Restricting access to files uploaded by file_column


#1

Hi Guys,

Does anyone know how to restrict access on files that you upload in file
column to certain users only? I notice that files being saved by the
file_column by default are being saved under the public folder and can
be accessed just by typing the URL directly. Let’s say you have a Login
system where you restrict access to some pages and allow those users to
upload their own files, I also want those files to be secured and only
allow users who uploaded those files to be able to access it.

Thanks.

Regards,
Dons


#2

Does anyone have an idea how to do this or if it’s possible? Aside from
this one the only thing I could think of to secure the data is storing
the files to the database which I’m trying to avoid.


#3

That would only provide true protection if the images were stored in the
database - something Donald is trying to avoid.

This is a problem that has trouble many a web developer over the years.
A common method is to run all of your images via script that redirects
to the image:


class ImageController < ApplicationController
def view
redirect_to(’/images/’+params[:image])
end
end

(Note: i have no idea whether the above would work - it should
demonstrate the idea though)

In that case you apply the before_filter as usual. However, this still
would protect the images fully as you could still manually type the
address in. That would require guesswork of course and if you kept the
image names/dirs as numbers mapping to filenames in the db (1234 =>
‘imagename.jpg’) it should be reasonably secure.

If you need things to be more secure than that, you could store the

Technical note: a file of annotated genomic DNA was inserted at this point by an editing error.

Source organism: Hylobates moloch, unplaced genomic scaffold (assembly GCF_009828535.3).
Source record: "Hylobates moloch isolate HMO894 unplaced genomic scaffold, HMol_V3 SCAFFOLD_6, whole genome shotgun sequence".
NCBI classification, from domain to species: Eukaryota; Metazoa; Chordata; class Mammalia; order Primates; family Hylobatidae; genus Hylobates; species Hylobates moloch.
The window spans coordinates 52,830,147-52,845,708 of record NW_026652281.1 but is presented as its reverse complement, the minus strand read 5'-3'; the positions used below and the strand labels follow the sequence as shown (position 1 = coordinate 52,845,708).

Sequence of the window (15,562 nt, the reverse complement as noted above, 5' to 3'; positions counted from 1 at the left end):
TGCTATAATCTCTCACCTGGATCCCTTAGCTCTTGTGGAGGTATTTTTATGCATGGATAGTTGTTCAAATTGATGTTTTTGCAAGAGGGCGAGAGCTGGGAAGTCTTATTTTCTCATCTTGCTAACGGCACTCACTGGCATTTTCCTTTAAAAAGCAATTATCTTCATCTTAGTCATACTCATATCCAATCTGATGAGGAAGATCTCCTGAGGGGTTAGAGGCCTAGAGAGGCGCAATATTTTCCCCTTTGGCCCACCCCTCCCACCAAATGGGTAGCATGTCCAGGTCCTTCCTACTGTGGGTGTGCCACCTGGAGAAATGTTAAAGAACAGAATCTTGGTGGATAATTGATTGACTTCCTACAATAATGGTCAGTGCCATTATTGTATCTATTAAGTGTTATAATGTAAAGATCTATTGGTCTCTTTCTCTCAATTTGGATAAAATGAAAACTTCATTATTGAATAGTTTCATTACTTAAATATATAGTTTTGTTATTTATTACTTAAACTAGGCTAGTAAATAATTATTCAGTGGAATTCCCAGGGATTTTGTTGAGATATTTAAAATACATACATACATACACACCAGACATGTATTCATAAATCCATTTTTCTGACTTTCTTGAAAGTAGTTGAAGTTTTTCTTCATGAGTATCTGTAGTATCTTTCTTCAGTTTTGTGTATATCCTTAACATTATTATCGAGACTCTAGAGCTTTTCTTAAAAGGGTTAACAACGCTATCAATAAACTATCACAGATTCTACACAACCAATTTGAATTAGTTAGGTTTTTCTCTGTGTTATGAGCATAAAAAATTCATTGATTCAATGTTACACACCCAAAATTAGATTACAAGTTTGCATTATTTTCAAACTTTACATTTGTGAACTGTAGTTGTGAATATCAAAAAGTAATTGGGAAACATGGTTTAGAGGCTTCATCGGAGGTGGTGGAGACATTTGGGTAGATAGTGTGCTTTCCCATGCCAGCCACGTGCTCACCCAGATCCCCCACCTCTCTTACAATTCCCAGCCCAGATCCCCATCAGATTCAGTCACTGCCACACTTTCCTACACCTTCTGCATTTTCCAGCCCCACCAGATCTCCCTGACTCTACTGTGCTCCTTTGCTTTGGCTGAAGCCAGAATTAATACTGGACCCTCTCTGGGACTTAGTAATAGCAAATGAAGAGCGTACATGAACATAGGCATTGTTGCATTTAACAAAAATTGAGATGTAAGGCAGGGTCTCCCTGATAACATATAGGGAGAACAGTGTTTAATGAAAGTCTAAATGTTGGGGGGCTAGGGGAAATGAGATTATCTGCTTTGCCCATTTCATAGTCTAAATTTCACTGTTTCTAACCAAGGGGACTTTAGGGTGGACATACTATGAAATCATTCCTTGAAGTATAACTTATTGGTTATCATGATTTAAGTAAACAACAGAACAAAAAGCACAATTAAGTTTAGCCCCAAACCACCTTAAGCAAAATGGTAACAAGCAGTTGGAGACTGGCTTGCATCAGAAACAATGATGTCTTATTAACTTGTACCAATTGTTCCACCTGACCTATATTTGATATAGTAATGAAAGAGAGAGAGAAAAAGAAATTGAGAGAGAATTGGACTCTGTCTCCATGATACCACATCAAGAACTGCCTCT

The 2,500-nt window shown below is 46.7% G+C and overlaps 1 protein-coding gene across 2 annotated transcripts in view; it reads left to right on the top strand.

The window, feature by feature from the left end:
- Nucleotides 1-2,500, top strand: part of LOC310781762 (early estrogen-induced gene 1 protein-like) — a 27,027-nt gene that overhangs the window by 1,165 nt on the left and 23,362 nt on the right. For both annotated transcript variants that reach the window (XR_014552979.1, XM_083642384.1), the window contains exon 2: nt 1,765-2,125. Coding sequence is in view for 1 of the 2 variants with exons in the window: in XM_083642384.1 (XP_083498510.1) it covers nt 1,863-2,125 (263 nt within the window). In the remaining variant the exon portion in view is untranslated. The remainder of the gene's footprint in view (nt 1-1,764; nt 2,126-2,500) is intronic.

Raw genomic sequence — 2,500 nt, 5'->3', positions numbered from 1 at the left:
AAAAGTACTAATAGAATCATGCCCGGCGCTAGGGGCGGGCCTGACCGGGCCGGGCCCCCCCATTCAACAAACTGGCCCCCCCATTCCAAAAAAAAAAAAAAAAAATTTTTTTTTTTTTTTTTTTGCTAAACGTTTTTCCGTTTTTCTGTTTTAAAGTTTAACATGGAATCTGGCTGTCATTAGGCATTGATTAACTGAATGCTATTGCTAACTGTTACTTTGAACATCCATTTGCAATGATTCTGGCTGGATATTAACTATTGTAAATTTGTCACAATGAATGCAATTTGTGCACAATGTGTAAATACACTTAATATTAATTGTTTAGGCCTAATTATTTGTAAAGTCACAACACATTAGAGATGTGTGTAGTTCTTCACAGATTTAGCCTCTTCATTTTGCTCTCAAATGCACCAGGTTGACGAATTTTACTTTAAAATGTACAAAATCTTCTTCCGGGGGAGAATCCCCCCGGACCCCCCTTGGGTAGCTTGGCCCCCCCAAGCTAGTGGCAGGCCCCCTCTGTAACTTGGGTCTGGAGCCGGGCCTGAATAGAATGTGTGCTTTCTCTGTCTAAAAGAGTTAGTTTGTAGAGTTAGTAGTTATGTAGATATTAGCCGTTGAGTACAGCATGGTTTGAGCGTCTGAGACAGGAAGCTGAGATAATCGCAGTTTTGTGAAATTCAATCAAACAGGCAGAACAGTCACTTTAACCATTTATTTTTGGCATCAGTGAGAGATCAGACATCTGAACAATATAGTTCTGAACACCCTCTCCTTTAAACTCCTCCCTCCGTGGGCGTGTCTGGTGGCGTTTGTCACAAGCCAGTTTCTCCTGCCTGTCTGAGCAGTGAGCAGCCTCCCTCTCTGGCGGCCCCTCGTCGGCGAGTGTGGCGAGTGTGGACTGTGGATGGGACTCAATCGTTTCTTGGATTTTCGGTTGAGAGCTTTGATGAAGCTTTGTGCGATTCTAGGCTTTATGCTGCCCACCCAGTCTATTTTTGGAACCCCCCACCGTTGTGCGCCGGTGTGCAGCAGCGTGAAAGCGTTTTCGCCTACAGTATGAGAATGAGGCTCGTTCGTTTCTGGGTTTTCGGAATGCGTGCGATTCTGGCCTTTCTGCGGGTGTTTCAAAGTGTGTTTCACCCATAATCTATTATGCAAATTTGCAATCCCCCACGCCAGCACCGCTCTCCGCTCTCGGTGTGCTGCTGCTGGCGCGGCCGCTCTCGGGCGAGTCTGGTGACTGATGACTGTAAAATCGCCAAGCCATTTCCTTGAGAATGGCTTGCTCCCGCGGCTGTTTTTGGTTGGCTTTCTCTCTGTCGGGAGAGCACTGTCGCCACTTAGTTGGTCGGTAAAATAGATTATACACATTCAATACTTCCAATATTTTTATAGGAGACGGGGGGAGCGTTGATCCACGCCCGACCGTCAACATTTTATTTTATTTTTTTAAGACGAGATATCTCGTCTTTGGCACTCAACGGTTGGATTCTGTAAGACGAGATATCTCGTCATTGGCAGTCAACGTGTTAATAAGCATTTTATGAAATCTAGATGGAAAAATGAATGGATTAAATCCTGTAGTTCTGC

images in a non-web accessible dir and open the images server side to
push to the browser - that’d probably incur a fairly big processing hit
though :0)

I don’t know whether you could use htaccess to deny or allow directories
based cookies or something - in which case you could set a value that
apache picks up when the file is requested.

Anyway - a lot of that is rambling but hopefully some of it is useful
:0)

Steve


#4

I’m doing something similar. When you upload a file, associate the user
who did the upload with the file.

Then when someone tries to access a file, run a before filter on the
action that allows people to access a file.
In the before filter check if the person trying to access the file is
the same person who uploaded the file.

-Steven


#5

I think my situation is a bit different as I am not displaying files,
but allowing people to download them.
I’ve put the directory that stores the images below the web root and
since the downloads are one offs, opening
the file server side isn’t really a problem.

I’m probably talking out of my %$^#&*, but what if you used AJAX? For
each image you want to display, make an
Ajax call to the relevant controller::action. Yes this would be slower
than having the webserver send the image without
getting ruby involved, but might it be fast enough?

-Steven


#6

What I did is put it in a directory not accessible to the web server,
and serve it with send_file. Still beats storing it in the DB. But for
publicly accessible files I also did a special rewrite on lighty (a
similar thing could be done with apache) to point to symlinks into the
private area.

This way public files can be accessed without Rails interaction, but
private files still go through rails with all the security.

I described what I did (it’s a bit different now and I can help you
get it going if you need to) so you can see how to do it on your
system:

http://devblog.famundo.com/articles/2006/03/22/smart-caching-and-mod_rewrite-black-magic

Bye,

Guy.


#7

Does anyone know how to restrict access on files that you upload in file
column to certain users only? I notice that files being saved by the
file_column by default are being saved under the public folder and can
be accessed just by typing the URL directly. Let’s say you have a Login
system where you restrict access to some pages and allow those users to
upload their own files, I also want those files to be secured and only
allow users who uploaded those files to be able to access it.

In my branch of file_column (http://svn.kylemaxwell.com/file_column/),
i use a salted SHA1 hash of the primary key for the image storage
folder. It’s not truly secure, per se, but you can’t guess the file
name.


Kyle M.
Chief Technologist
E Factor Media // FN Interactive
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